- Take a breath. While it’s natural to be defensive in the face of criticism and to plug our ears, resist the temptation. Don’t respond immediately to criticism; you’ll likely respond emotionally and may exacerbate the problem and feed the flames of criticism. Step back, take a breath, and think about how to respond. If the criticism is valid, think about how to resolve the issue. If the criticism is not valid, the critic himself will often demonstrate how unreasonable he is being. If you’re customers are generally enthusiastic about your company or brand, they will often come to your defense without you having to say boo.
- Capitalize on critics. Listen to the critic. Is the criticism valid? If it is, then this is a chance to learn and improve. If the criticism is legitimate, this is a chance to demonstrate your commitment to solving a problem. No one’s perfect and no one expects companies to be perfect. People understand mistakes will happen; what’s important is how you deal with it. By acknowledging and addressing legitimate criticism, you have an opportunity to shine publicly. By successfully resolving an issue through social media, you will often turn that original critic into a champion and win the respect and praises of the onlookers to boot. Chris Brogan says listen, too.
- Be social. There’s a reason it’s called social media: You can connect through it. The more connections you make, the more opportunities you create for people to find you. Or refer you. Make it easy for others to make connections to yourself. The more you connect, the more opportunities you are giving yourself to connect with others.
- Attribute. Give credit where credit is due. While social media tools make it very easy to share content, as a result of that effortlessness they also make it very easy to forget to give credit. Make a point of giving credit. People are thankful when you highlight their contributions and, conversely, people will often call you out when you fail to give credit.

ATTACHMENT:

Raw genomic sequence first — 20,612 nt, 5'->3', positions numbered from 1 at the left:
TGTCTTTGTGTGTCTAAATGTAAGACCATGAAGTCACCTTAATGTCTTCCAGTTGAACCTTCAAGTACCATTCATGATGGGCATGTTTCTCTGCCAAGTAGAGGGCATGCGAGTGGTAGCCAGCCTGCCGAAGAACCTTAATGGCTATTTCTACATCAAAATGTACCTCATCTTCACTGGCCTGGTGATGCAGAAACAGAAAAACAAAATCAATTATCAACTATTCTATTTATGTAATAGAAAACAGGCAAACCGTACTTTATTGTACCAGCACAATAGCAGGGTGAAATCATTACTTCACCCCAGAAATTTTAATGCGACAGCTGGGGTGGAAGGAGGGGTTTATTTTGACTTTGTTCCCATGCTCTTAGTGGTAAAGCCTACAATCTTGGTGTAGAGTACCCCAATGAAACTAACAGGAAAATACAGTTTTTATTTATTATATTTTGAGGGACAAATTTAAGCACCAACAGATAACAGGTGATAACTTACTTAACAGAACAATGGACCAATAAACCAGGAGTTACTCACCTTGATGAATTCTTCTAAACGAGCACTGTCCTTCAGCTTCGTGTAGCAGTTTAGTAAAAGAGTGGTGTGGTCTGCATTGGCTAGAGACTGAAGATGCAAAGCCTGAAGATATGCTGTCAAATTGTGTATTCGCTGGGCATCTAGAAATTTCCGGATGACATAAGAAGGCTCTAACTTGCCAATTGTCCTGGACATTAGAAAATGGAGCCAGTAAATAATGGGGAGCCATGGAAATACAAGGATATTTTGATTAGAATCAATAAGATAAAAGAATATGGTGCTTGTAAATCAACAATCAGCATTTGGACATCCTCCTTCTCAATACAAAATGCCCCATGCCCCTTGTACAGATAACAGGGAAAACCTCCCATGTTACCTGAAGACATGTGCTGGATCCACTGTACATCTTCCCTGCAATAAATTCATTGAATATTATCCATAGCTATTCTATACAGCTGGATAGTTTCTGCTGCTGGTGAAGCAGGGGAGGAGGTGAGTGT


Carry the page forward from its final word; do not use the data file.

- Engage. Where and when appropriate, participate in online conversations. Morriss Partee suggests several ways to engage with bloggers: 1) Write a guest blog post for someone else, 2) ask a well-known blogger to write a guest post for you, 3) develop a blogger outreach program, 4) comment on others’ blogs, 5) highlight others’ work (everyone likes to be appreciated and appreciates those who appreciate them!), and 6) ask other influentials to write about an important subject of mutual interest (start a meme).
- Enable & Orchestrate. Help the group you want to communicate, communicate. Help them communicate with you–make it easy for them to engage you in a dialog. This is a great mechanism for discovering new ideas from your customers or supporters and can serve as your organization’s own focus group. Help them communicate with one another–make it easy for them to tell their stories to one another and to the rest of the world.
- Harmonize. Think of how the various elements of your social media program work in tandem and harmony. Are you featuring your YouTube videos on your Facebook and MySpace pages? Are you embedding your Fickrphotos on your Web site or blog? Is your social media content optimized to contribute to your overall search engine marketing campaign?
Social Media Best Practices Links
Read my own LinkedIn Best Practices for Business. Mitch Joel of Six Pixels of Separation started a Social Media Best Practices meme last September, some of which is included above. The following are some of the better links: